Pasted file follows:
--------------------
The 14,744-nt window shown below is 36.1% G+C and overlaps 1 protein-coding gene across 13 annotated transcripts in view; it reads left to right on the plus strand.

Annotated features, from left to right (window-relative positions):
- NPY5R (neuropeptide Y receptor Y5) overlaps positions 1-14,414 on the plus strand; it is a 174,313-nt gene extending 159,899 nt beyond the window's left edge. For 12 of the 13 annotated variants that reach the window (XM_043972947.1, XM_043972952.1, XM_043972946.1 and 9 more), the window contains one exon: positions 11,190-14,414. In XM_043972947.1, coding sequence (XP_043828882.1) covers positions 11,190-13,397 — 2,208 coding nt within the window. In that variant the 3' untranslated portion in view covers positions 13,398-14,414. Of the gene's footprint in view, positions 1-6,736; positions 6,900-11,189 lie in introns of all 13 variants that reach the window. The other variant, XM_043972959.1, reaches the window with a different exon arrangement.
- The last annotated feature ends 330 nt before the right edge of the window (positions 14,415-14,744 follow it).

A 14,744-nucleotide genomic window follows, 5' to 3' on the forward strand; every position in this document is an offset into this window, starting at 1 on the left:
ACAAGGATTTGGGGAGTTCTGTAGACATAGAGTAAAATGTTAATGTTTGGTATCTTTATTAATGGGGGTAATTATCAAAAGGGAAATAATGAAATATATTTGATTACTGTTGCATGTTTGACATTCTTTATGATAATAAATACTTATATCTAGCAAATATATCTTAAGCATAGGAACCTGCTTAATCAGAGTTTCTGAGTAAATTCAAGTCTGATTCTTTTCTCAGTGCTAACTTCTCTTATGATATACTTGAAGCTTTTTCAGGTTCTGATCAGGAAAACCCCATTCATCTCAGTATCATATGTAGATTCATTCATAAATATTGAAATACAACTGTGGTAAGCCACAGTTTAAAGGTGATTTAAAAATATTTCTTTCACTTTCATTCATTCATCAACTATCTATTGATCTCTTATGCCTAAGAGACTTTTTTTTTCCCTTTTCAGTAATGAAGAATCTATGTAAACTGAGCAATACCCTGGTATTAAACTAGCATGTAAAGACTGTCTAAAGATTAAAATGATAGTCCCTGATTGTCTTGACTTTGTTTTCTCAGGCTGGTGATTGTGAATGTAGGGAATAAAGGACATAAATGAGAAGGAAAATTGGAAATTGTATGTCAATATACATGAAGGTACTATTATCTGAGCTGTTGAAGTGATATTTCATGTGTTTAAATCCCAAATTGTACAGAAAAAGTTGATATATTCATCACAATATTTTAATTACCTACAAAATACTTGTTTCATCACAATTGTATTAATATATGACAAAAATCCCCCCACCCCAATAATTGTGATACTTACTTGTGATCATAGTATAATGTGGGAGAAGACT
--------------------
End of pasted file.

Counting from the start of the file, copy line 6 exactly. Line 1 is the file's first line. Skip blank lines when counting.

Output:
ACAAGGATTTGGGGAGTTCTGTAGACATAGAGTAAAATGTTAATGTTTGGTATCTTTATTAATGGGGGTAATTATCAAAAGGGAAATAATGAAATATATTTGATTACTGTTGCATGTTTGACATTCTTTATGATAATAAATACTTATATCTAGCAAATATATCTTAAGCATAGGAACCTGCTTAATCAGAGTTTCTGAGTAAATTCAAGTCTGATTCTTTTCTCAGTGCTAACTTCTCTTATGATATACTTGAAGCTTTTTCAGGTTCTGATCAGGAAAACCCCATTCATCTCAGTATCATATGTAGATTCATTCATAAATATTGAAATACAACTGTGGTAAGCCACAGTTTAAAGGTGATTTAAAAATATTTCTTTCACTTTCATTCATTCATCAACTATCTATTGATCTCTTATGCCTAAGAGACTTTTTTTTTCCCTTTTCAGTAATGAAGAATCTATGTAAACTGAGCAATACCCTGGTATTAAACTAGCATGTAAAGACTGTCTAAAGATTAAAATGATAGTCCCTGATTGTCTTGACTTTGTTTTCTCAGGCTGGTGATTGTGAATGTAGGGAATAAAGGACATAAATGAGAAGGAAAATTGGAAATTGTATGTCAATATACATGAAGGTACTATTATCTGAGCTGTTGAAGTGATATTTCATGTGTTTAAATCCCAAATTGTACAGAAAAAGTTGATATATTCATCACAATATTTTAATTACCTACAAAATACTTGTTTCATCACAATTGTATTAATATATGACAAAAATCCCCCCACCCCAATAATTGTGATACTTACTTGTGATCATAGTATAATGTGGGAGAAGACT